Earlier this week, Madagascar’s transition president, Andry Rajoelina, took off for Rio de Janeiro, Brazil to attend the UN conference on Sustainable Development (Rio+20) taking place from June 20 to 22.
The Rio+20 Conference is a milestone as a 20 year follow-up to the 1992 United Nations Conference on Environment and Development (UNCED). Thousands of participants from governments, NGOs, the private sector and other groups, convened at Rio+20 to find solutions to how we can reduce poverty, advance social equity, and ensure our environment’s protection on an increasingly crowded planet to bring us towards the future we want.
While Rajoelina did not hold a press briefing before his departure, Prime Minister Beriziky Omer emphasizes the importance of having Madagascar represented in the comity of Nations. “Everything is a priority when it comes to the interests of Madagascar. We cannot isolate ourselves from the rest of the international community […] The participation of the President of the Transition in the conference is a signal about the importance we attach to development and the environment.”
With a personal visit to Rio+20, Rajoelina tends to the needs of Madagascar, and equally demonstrates his awareness towards global concerns.
British billionaire Richard Branson, owner and founder of Virgin Group, visited Madagascar last week to attend the first tourism fair organized by the National Tourism Office in Madagascar (ONTM), and to also work on a project to protect endangered lemurs. Although Branson enjoyed his time in the country, and even took an opportunity to play golf, he also had something else in mind. Branson wanted to open an air route between London and Antananarivo, and seek a lodge on the Big Island to come on Holiday.
To discuss these ambitious plans, Branson hoped to meet with Prime Minister Omer Beriziky during his stay. Before returning to London, Branson invited Beriziky to dinner; however, the Madagascan Prime Minister declined the invitation because he had planned a trip to Toamasina on June 9 to celebrate the 7th annual National Day of Nutrition (JNN), followed by a visit to Sambava on June 11 to meet with vanilla producers.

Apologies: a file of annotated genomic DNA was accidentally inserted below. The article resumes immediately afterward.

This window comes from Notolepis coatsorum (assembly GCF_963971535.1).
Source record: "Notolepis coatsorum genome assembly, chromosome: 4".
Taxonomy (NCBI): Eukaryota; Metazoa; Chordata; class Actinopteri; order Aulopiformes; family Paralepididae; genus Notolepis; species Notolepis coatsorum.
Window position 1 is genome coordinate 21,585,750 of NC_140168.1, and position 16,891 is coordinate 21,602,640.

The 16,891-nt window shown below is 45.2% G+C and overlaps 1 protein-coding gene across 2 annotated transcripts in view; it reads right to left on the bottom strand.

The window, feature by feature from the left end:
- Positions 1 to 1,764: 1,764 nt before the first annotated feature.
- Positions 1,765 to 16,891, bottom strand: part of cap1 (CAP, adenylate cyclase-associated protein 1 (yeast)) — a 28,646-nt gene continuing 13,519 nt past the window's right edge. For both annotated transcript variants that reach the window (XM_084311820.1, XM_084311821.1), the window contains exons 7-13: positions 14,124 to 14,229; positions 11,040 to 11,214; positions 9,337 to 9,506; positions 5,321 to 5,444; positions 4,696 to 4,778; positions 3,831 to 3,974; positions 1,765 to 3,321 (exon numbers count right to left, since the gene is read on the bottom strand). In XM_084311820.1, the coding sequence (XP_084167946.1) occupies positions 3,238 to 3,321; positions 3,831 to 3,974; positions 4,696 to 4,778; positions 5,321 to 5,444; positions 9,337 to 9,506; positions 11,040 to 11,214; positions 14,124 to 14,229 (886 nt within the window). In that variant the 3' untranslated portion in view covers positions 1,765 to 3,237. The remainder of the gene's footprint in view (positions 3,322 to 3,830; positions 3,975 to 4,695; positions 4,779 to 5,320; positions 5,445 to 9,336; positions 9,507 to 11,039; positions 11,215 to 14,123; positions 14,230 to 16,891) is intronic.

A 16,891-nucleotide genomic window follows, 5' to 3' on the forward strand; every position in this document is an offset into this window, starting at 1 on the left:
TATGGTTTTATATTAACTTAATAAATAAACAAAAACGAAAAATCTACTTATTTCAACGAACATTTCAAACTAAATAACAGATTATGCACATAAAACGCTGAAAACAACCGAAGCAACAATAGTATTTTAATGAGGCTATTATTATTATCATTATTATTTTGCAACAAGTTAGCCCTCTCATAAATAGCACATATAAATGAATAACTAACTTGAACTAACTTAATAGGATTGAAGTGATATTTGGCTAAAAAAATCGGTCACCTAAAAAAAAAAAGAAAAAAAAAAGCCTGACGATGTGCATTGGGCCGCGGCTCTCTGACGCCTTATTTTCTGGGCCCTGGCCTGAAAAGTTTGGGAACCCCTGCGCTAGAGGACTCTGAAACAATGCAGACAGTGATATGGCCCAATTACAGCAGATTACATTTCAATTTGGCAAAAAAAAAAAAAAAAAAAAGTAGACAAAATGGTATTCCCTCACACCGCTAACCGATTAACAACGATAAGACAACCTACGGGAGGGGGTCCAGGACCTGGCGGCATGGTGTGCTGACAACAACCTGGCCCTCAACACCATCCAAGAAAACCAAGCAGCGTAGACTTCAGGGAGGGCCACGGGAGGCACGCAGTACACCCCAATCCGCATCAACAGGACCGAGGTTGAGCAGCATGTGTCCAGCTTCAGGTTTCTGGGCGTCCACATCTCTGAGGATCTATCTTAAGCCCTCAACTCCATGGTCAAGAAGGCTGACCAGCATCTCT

Beriziky’s priority to tour the provinces over meeting with Branson tells us a lot about his intentions to run in the upcoming presidential election, especially if Transition President Andry Rajoelina and his rival, former President Marc Ravalomanana, are prevented from running.
Anosy, June 12, 2012 — At a press briefing, Minister of Foreign Affairs, Pierrot Rajaonarivelo (pictured on the left), gave journalists the following statement:
The Minister of Foreign Affairs of the Republic of Madagascar shall inform the public that the heads of state and government of the South African Development Community (SADC) met in a special session in Luanda (Republic of Angola) on June 1, 2012.
Addressing the Malagasy question, the Summit mandated the mediator of the SADC and Troika of the organization to facilitate the dialogue and urgently convene a meeting between Mr. Andry Rajoelina, President of the Transition, and Mr. Marc Ravalomanana, former President of the Republic. This meeting will ensure full implementation of the roadmap and create a climate conducive to holding elections, free and fair.
Taking note of this proposal from the SADC summit, the Government of the National Union had no objection to issuing such a meeting in a third country, after June 26, 2012. It is in fact desirable that everyone can prepare for this national holiday with some peace of mind.
Six soldiers were shot dead last week by a group of dahalo bandits in Madagascar’s Southeastern Anosy region.
After a series of cattle thefts occurred at gunpoint last month, where just about 1,000 oxen were stolen by over 400 dahalo bandits, initial measures were taken to capture the thieves.